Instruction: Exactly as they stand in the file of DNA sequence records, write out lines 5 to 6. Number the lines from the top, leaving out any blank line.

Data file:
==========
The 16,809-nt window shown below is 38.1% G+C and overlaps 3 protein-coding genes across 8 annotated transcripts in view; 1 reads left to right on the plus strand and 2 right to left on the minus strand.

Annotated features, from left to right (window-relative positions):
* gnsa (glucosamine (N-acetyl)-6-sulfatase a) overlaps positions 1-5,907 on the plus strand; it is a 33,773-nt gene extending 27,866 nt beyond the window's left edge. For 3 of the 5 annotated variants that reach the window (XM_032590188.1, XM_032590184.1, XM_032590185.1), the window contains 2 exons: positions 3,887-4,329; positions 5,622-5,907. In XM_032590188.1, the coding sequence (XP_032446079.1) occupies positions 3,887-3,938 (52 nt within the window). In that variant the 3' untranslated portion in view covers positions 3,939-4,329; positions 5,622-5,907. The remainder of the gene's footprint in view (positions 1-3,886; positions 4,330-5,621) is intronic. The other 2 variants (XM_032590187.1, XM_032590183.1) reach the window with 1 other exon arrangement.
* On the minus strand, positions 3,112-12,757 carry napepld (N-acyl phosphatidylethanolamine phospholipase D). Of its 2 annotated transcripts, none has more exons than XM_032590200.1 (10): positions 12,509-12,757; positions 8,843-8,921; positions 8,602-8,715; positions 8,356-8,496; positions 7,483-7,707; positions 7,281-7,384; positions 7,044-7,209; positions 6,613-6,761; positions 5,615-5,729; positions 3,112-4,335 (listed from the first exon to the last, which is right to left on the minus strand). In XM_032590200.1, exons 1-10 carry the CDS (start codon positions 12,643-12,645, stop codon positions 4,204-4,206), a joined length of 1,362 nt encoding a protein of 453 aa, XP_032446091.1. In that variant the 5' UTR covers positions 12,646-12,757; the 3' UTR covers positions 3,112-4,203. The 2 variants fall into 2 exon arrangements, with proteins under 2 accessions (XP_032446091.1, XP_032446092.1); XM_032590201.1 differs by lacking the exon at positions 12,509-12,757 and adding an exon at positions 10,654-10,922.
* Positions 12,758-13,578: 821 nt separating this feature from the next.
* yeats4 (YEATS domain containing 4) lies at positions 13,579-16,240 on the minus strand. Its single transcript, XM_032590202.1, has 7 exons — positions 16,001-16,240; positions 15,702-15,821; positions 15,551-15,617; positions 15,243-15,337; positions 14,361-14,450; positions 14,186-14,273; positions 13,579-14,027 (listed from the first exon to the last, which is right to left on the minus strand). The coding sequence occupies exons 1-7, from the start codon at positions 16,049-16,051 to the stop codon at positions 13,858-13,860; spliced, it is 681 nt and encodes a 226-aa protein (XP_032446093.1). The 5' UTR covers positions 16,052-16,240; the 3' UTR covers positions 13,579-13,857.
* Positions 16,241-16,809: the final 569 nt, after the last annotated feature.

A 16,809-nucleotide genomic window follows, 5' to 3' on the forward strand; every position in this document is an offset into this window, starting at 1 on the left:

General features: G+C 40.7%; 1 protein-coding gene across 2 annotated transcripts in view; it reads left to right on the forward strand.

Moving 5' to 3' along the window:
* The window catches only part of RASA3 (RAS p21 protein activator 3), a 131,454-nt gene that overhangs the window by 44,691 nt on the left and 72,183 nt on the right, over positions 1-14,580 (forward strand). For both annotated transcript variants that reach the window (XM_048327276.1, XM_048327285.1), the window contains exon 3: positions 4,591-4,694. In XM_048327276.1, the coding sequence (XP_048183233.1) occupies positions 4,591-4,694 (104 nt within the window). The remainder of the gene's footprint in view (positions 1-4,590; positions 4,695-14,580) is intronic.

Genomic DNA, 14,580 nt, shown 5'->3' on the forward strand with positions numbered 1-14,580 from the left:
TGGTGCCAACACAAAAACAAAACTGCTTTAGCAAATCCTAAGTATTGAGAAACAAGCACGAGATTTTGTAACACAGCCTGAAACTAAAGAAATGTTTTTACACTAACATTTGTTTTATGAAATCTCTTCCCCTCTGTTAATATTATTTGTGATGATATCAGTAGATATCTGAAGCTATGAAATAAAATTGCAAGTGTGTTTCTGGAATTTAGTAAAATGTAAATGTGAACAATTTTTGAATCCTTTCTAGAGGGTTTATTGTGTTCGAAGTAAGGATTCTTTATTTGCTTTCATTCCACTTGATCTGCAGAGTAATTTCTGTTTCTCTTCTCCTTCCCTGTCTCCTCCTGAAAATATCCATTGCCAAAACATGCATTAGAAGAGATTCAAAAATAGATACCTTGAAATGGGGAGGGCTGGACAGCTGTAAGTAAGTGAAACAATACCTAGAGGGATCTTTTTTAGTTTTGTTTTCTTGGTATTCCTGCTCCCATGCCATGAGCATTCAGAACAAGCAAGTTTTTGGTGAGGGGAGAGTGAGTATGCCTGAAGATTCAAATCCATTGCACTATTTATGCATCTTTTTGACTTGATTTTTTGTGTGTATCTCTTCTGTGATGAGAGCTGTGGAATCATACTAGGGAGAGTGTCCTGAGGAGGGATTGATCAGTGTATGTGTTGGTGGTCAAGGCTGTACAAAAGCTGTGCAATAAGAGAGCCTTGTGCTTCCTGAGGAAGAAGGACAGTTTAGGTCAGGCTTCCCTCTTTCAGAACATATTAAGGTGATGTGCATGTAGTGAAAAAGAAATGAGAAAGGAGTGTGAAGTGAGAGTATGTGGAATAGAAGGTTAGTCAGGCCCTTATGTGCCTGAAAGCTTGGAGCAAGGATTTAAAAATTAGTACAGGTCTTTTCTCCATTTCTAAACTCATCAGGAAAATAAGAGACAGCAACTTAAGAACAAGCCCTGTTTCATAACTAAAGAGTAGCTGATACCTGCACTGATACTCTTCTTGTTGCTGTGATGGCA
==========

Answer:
* Positions 12,758-13,578: 821 nt separating this feature from the next.
* yeats4 (YEATS domain containing 4) lies at positions 13,579-16,240 on the minus strand. Its single transcript, XM_032590202.1, has 7 exons — positions 16,001-16,240; positions 15,702-15,821; positions 15,551-15,617; positions 15,243-15,337; positions 14,361-14,450; positions 14,186-14,273; positions 13,579-14,027 (listed from the first exon to the last, which is right to left on the minus strand). The coding sequence occupies exons 1-7, from the start codon at positions 16,049-16,051 to the stop codon at positions 13,858-13,860; spliced, it is 681 nt and encodes a 226-aa protein (XP_032446093.1). The 5' UTR covers positions 16,052-16,240; the 3' UTR covers positions 13,579-13,857.